The President and the student body of the Trinity Theological Seminary, Legon, have expressed concern about the encroachment of part of their land by private developers.

According to them, the encroachers were developing the land at a fast rate despite a court injunction preventing anybody from developing the land.

Aside that, they said the developers through their activities, had caused destruction to the school’s properties such as breaking down their wall, fish pond and cut down trees that have been planted to provide shade in the seminary.

They said several appeals to the police to enforce the injunction have fallen on deaf ears and are, therefore, calling on the government, the Ministry of Lands and Forestry, the Ghana Police Service and the Judiciary to help enforce the court injunction.

In an interview with the President of the Seminary, Rev. Dr Cyril Fayose said, the 62 acre land, part of which the seminary is currently located, was given to them in 1961 as a gift by the then chief of La and an indenture was prepared to cover the land after the necessary customs were performed.

He said, sometime in the 1970s, the government asked permission from the seminary to construct a road from the university staff quarters to the meteorological office at Mempeasem which was granted by the seminary.

However, he said after the road construction, the land south of the road and later the north were encroached upon and attempts to stop the development yielded no results.

Rev. Dr Fayose said following that development, the seminary had a meeting with the chiefs and people of Mempeasem, the developers who bought the land together with their lawyers and the Accra Regional Surveyor of Lands where it was agreed that the seminary should be
compensated.

According to him, this was done but years later, the land that was given as compensation was also encroached upon by the chiefs and people of Mempeasem.

That caused them to send the case to court, however, the encroachers continued to develop the land even beyond the compensated land into the original land of the seminary.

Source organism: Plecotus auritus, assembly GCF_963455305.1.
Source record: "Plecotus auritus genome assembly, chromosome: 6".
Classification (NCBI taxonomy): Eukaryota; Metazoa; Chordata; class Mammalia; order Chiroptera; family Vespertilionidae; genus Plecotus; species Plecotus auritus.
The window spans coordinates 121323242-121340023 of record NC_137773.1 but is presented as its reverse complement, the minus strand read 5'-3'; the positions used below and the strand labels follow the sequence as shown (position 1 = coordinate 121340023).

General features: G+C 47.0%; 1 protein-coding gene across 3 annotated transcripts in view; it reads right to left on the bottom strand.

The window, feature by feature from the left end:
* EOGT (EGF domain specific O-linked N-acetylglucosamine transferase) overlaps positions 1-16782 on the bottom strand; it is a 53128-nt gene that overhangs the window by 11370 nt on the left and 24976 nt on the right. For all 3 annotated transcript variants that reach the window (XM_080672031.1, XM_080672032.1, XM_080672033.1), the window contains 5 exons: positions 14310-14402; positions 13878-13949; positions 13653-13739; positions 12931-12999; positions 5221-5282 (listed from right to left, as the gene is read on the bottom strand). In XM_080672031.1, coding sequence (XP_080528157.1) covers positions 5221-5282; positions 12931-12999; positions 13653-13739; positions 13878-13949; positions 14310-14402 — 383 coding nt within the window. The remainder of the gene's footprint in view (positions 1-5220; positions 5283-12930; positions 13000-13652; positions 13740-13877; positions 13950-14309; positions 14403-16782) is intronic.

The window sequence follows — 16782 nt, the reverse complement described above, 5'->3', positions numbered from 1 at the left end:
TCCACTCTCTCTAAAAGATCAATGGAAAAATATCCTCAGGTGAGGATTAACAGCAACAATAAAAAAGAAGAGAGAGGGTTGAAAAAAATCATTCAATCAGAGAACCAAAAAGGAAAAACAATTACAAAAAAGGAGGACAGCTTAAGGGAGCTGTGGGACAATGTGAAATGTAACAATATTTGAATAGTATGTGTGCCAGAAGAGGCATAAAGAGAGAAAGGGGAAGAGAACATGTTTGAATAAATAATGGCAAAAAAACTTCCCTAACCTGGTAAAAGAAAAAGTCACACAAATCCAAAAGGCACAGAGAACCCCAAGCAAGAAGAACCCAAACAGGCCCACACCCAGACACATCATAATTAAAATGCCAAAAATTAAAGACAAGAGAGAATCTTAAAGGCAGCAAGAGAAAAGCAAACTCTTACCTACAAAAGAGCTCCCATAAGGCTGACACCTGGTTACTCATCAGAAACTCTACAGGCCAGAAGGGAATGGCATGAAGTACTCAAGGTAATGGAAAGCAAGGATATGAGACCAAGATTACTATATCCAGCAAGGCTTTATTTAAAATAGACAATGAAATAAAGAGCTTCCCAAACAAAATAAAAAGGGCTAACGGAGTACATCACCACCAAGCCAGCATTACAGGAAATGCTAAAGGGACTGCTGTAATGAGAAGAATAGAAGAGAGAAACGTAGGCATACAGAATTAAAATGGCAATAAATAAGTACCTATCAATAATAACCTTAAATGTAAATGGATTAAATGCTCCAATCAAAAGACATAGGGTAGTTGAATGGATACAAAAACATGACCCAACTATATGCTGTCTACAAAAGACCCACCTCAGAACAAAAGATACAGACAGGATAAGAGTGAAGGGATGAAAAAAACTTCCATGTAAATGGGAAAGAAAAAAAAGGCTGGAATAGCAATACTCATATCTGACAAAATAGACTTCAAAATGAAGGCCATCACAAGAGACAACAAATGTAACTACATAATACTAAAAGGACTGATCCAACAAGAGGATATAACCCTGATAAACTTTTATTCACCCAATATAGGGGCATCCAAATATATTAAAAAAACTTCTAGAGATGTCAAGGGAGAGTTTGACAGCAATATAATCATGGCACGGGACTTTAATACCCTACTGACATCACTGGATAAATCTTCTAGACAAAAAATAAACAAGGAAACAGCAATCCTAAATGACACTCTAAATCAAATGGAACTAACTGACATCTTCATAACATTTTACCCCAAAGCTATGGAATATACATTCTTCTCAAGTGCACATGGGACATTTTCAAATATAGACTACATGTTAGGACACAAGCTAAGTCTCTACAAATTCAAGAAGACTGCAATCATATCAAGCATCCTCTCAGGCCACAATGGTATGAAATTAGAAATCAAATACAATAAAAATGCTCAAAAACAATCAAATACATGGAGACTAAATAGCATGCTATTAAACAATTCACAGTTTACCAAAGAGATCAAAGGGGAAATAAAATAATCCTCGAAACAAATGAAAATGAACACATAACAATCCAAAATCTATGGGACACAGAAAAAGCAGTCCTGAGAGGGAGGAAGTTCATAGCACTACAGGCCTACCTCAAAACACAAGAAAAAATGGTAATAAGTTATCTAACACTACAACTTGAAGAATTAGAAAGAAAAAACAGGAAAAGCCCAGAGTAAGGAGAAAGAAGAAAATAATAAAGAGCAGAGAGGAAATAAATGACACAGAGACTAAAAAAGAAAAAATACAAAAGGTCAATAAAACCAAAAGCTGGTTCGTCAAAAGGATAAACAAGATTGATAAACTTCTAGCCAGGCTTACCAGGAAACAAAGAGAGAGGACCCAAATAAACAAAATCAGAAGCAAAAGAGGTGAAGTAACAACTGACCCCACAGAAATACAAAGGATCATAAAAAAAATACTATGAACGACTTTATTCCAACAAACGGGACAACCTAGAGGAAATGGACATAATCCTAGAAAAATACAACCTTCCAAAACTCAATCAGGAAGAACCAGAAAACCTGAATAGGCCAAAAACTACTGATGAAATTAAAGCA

“Even though there is an injunction, the people have continued to develop the land at an alarming rate to even where the school buildings are. We wish to plead with all persons who have interest in this land to desist from purchasing such land until the issue is finally settled,” he added.

The Secretary of the Students Representative Council (SRC), Mr John Adu Asare, who was upset about the activities of the encroachers, said recently, the developers demolished their KVIP and even though they reported to the police, nothing had been done about it.

He hinted of plans by the school to build hostels, lecture theatre, among others on the land in future, adding that if they allowed the encroachers to continue to take their land, they would not have it when they want to start those projects.

He said if the situation was allowed to continue, there would not be a place to train priest in the country in future.

The Trinity Theological Seminary is the first seminary to be established in the country. The Methodist Church Ghana, the Presbyterian Church of Ghana and the Evangelical Presbyterian Church, Ghana, together founded it in 1942 as a ministerial training institution in Wesley College, Kumasi. Later, the joint Anglican Diocesan Council in Ghana, and the African Methodist Episcopal Zion Church joined the other three churches. In 1946, the then Trinity College moved to Legon, Accra near the University of Ghana.

Source: Daily Graphic

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